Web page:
As a statue representing a “grand idea” Bartholdi felt from the start that it should be large. What he experienced in the United States not only confirmed his inclination but also encouraged him to think in even grander terms. Shortly after he arrived, in June 1871, he wrote to his mother from a beach resort in New Jersey, “Everything is big in these hotels, even the petit pois.” And then he traveled west. Walking among redwood trees in California, he immediately referred to them as “colossal.” “These colossi are superb,” he wrote, “to say nothing of the magnificent trees around them.”
It had become clear to Bartholdi, in a personal more than an abstract manner, that the scale of America is large – and the liberty statue could be, as well. Moved by the beauty and magnificence of the forest in California, he made a sketch of the redwoods to send to Édouard Laboulaye, the central sponsor of the statue. The natural grandeur of these colossi seems to have made a lasting impression. Announcing the fundraising campaign in France a few years later, Laboulaye and the Franco-American Union described the statue of Liberty Enlightening the World as a “colossal statue.”
August 29, 2013
As August draws to a close, I have been thinking of another summer, that of 1871, and Frédéric Auguste Bartholdi’s first visit to America. Bartholdi, the French sculptor who would design the Statue of Liberty, spent four months in the United States that year, meeting with people in cities along the East Coast to discuss the idea of a liberty statue and then traveling west across the country, to California. From the window of his train he looked out on the plains of the Midwest, on high plateaus, mountains and valleys, and an abundance of wildlife that is difficult to imagine today—one herd of buffalo, he estimated, numbered around one thousand. He spotted an Indian woman with a child on her back, he recorded in his journal shortly after leaving Omaha, and marveled at scenes that were like “something out of a fairy tale.” Bartholdi was mesmerized by the scale and beauty of the land he traveled through; it lifted his soul and colored his imagination. By the time he was heading back east his journal entries, previously brief, had become poetic. “For some time we passed through superb forests, to which the autumn has begun to give the most lovely tints. The bindweed and Virginia creeper, in autumnal colors, stretch from one tree to another as if to enclose the forest recesses, which are already being invaded by the woodman’s axe. These plants, like a band of voluptuaries, with their feet in the rich, swampy earth and their heads bathed in sunlight seem to indulge in gestures of the wildest extravagance.”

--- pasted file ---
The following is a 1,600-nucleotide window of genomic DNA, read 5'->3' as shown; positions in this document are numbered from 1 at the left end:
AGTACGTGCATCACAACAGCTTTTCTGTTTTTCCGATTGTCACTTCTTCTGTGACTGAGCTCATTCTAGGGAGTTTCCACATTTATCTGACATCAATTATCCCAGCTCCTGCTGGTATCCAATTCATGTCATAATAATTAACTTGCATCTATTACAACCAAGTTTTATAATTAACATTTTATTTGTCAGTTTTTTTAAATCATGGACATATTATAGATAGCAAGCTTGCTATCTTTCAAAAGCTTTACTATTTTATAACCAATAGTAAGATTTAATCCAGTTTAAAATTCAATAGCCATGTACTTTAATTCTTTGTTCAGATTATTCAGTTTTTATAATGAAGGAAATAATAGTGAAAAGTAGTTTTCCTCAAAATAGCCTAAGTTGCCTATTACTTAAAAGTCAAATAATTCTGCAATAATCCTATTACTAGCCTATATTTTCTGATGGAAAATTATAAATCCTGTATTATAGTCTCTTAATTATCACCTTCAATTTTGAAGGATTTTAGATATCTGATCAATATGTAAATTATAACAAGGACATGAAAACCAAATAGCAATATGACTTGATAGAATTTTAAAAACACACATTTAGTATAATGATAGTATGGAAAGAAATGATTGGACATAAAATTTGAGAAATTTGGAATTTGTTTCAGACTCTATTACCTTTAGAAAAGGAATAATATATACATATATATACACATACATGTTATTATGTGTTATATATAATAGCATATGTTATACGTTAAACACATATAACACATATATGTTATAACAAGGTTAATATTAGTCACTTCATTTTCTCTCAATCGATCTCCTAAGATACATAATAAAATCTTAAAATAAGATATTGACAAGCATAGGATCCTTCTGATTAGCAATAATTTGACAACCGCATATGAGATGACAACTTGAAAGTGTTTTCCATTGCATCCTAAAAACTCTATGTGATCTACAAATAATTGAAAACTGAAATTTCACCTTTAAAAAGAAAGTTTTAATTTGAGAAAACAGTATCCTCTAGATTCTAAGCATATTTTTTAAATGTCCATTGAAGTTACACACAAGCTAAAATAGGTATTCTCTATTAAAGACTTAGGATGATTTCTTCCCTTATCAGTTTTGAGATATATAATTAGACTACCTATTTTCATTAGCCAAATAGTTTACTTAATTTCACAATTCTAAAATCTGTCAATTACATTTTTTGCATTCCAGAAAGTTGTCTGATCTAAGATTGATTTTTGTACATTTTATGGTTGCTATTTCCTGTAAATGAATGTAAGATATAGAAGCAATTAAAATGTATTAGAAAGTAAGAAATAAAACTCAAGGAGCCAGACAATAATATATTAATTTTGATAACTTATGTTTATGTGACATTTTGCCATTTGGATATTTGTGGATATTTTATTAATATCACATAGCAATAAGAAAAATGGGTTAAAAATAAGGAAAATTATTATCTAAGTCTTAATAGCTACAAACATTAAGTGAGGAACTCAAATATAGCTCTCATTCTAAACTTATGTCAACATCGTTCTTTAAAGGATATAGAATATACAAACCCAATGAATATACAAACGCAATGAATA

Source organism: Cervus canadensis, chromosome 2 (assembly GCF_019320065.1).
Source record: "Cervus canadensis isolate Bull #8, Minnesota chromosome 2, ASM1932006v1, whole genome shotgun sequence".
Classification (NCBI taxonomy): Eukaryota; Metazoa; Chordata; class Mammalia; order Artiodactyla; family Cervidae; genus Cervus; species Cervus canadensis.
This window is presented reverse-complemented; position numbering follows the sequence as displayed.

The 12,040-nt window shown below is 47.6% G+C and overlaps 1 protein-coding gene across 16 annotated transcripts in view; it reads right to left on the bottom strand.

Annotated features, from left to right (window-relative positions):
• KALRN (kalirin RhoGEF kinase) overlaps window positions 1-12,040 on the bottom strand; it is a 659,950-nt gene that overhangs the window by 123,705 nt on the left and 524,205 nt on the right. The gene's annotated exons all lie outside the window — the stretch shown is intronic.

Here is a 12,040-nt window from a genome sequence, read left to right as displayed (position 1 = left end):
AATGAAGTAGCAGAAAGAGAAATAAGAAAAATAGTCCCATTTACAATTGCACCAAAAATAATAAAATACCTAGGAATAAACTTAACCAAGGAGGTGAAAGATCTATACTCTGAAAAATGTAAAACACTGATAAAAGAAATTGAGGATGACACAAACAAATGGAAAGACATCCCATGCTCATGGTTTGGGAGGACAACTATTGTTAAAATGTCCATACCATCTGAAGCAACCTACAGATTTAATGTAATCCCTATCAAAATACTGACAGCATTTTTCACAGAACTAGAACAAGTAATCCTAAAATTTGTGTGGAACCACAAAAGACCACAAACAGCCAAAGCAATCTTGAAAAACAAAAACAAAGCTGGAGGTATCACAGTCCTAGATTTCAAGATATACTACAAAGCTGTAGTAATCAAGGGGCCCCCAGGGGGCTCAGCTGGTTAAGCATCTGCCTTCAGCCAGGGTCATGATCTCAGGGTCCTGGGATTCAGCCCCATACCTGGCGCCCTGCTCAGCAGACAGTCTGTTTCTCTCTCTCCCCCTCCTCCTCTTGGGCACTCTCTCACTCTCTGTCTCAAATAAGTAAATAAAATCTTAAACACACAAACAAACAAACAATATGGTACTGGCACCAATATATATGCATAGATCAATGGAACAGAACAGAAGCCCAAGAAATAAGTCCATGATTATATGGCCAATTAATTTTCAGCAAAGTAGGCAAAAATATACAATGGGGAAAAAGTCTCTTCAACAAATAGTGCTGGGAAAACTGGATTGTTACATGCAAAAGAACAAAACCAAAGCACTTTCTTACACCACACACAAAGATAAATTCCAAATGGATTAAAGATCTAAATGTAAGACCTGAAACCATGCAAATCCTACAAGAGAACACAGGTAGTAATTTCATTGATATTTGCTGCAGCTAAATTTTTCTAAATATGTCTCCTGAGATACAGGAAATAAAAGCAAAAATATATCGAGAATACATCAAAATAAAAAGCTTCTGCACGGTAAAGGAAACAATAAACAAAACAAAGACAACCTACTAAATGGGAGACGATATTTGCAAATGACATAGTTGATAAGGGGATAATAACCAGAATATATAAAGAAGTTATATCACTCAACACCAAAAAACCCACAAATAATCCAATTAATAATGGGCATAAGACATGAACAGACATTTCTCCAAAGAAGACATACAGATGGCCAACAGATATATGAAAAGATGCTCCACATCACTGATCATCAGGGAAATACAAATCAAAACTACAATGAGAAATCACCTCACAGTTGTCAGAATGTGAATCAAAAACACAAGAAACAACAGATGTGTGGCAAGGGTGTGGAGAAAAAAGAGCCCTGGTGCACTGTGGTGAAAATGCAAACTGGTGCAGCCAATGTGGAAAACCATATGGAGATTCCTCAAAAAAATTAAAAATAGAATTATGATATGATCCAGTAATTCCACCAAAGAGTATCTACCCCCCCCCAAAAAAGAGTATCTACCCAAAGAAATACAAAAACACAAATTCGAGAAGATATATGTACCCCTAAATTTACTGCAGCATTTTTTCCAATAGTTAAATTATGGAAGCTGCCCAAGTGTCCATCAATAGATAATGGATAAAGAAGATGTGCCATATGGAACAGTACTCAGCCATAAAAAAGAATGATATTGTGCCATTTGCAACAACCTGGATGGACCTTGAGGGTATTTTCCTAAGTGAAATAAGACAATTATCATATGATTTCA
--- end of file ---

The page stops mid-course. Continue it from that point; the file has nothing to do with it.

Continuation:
Bartholdi’s experience of America that summer convinced him to pursue the idea for a liberty statue, and established an enduring personal commitment to the project.
October 27, 2012
This Sunday, October 28, visitors will once again be able to climb the steps inside the Statue of Liberty (now 393 steps) to reach her crown. The statue has been closed for interior renovation since the 125th anniversary ceremonies last October. Scheduled for this Sunday, the statue’s reopening will commemorate her unveiling in New York Harbor 126 years ago.
On the morning of October 28, 1886, people filled New York City sidewalks, crowded around windows and onto balconies, gathered on rooftops, and even perched themselves on lampposts and telegraph poles. A spectacular event was planned for the day to celebrate the unveiling of the Statue of Liberty in New York Harbor, beginning with a parade down Fifth Avenue, leading to lower Manhattan and Battery Park. The several-mile-long procession moved past Madison Square and the reviewing stand erected for U.S. President Stephen Grover Cleveland, who presided over the day’s ceremonies, then past Wall Street, where young men at the Stock Exchange leaned out the windows and inaugurated what has since become a tradition of the “ticker tape parade.”
Following the parade in Manhattan, attention shifted to the grand statue in the harbor as spectators prepared for speeches at Bedloe’s Island and the unveiling of the statue’s face. As the light raised by this magnificent statue shines on these shores, President Cleveland proclaimed, it will reflect on the shores of our sister Republic across the Atlantic and “pierce the darkness of ignorance and man’s oppression until Liberty Enlightens the World.”
This Sunday the 126th anniversary of the statue’s unveiling will be marked by the reopening of her crown to visitors. Unfortunately I cannot make the climb myself, due to my health. But I encourage anyone who is able to do so. The exhilarating view is unmatched. And, as you look out over the water, you may even sense the expansive vision of enlightenment that shaped this unique national monument, the Statue of Liberty Enlightening the World.